Working with Hearing Loss Resolution

Working with Hearing Loss

Kate Marnell, HIS

Hearing loss can add difficulty to most things in life, and our jobs are no exception. Depending on the industry you work in and your job role, hearing loss may pose more or less of an issue. It’s important to know how to work around your hearing loss to be your best at work, and part of that is advocating for yourself so you can have what you need to get the job done.

The guidelines below may give you a few ideas about how to be your most effective at work, and maybe even in other areas of your life!

Know Your Rights

Under the Americans with Disabilities Act (ADA), most employers are required to provide “reasonable accommodations” for any employee with a disability, and that includes hearing loss. What is reasonable will have to be worked out between you and your employer, but common scenarios include:

  • Having a sign-language interpreter or closed-captioner on hand
  • Having a seat in the front row of training courses
  • Loop or FM systems in meeting rooms
  • Amplified telephones and other ALDs
  • Having a desk in a quieter part of the office
  • Avoiding rotations into tasks that are listening-heavy – for example, working the reception desk

Be Assertive and Disclose

This can be difficult for some, but it’s a necessary part of advocating for yourself in the workplace. It may be worth devising a “script” for assertive disclosure and practicing a bit so you can be comfortable asking for accommodations.

It’s important to be forthright and positive, but also polite when you tell your boss and/or coworkers what you need to facilitate communication. The most effective method for disclosure accomplishes two things at once. It lets the other person know that you have hearing loss, and also informs them of a way they can help you to understand them better.

Here are some examples of assertive disclosures:

  • “I have some hearing loss but I want to hear what you’re saying. Could you face me when you talk and speak a little louder, please?”
  • “This seems important but my hearing loss is making it hard to catch everything you’re saying. Would you mind sending me an email with this information?”
  • “This is an important conversation, but I’m having trouble hearing with this background noise. Can we go to a meeting room?”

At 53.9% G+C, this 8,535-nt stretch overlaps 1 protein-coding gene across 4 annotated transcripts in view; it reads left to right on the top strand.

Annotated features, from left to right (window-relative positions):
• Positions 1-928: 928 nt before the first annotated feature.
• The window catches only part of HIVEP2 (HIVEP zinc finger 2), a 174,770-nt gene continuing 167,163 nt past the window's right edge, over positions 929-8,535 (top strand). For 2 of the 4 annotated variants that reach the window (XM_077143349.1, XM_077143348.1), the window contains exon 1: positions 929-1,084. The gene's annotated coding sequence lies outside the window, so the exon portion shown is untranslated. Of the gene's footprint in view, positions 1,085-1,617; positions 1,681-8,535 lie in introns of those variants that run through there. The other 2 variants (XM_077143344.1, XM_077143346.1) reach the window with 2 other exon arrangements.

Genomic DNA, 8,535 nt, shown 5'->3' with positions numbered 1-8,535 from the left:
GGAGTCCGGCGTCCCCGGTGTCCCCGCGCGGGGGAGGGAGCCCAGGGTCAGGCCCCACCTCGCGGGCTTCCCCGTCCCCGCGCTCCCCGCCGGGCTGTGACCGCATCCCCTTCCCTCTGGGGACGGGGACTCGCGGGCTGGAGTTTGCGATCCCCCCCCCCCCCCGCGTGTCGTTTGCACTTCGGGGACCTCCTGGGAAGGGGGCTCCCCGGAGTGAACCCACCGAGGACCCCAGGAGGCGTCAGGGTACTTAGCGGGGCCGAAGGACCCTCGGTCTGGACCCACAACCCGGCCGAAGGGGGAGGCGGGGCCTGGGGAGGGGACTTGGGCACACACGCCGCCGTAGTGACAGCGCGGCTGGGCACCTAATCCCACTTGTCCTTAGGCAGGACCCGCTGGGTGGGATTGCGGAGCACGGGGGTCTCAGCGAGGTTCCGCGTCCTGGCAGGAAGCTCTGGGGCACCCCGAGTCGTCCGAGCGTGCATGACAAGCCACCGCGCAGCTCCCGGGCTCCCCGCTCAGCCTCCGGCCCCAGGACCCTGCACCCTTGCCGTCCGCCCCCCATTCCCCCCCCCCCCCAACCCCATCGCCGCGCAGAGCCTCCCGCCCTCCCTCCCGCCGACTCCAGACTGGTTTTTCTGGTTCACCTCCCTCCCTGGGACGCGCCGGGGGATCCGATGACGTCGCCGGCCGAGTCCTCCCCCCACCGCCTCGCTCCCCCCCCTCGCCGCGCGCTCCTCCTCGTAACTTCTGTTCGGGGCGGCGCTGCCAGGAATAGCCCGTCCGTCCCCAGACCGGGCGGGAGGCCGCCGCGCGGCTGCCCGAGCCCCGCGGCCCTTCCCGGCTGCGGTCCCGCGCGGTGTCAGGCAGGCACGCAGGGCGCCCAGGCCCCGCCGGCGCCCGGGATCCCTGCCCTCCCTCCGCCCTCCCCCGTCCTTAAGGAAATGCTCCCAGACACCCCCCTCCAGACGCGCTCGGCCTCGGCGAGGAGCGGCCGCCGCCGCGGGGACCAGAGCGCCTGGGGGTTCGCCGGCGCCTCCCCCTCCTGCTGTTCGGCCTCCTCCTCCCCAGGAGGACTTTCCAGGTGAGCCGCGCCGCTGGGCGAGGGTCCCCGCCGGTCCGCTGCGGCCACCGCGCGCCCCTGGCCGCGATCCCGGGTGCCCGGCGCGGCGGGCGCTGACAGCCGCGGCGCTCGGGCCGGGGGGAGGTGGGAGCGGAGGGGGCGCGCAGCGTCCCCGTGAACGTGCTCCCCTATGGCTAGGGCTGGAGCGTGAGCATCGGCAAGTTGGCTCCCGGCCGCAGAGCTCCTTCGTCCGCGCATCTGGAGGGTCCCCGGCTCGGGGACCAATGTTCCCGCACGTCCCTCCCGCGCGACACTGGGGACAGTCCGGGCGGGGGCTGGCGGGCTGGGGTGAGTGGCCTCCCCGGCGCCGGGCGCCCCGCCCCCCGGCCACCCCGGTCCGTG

In each example, the other party learns that you have hearing loss and gets an idea of how they can help you hear them better. After a few times of disclosing your hearing loss in this way, you’re likely to find that most of your coworkers will remember these methods and start employing them automatically.

Prepare In Advance

In reality, everyone needs to be prepared in advance of meetings, but it’s especially important for those of us with hearing loss, even if we’re not presenting. You can request a written agenda that will allow you to know what to expect. If you’re used to guessing at certain phonemes, having the agenda in advance will help you make better guesses as you follow along.

To make things even clearer for yourself, you can request the minutes of the meeting at the end. If your company doesn’t typically take minutes, this would be a good accommodation to request.

Lean Into the Visual

Any time you can have something in writing, it’s a good idea. If something can be handled via email instead of a meeting, request that this be done. If you can have an internet “chat” instead of a phone call, go for it.

Your employer may be able to invest in tech that provides real-time transcription, such as CART. A portable device like the UbiDuo may also be helpful. If you meet via Zoom, consider having a closed captioner on the call.

Get Hearing Aids

Only about 16% of working-age Americans who could use hearing aids are currently wearing them. Hearing aids are an important part of being your most effective self in the workplace. It is also statistically evident that those who wear hearing aids earn more than those with untreated hearing loss.

If you or someone you love is currently living with untreated hearing loss, make an appointment for a hearing test today, and find out how hearing aids can benefit you in the workplace and everywhere you go!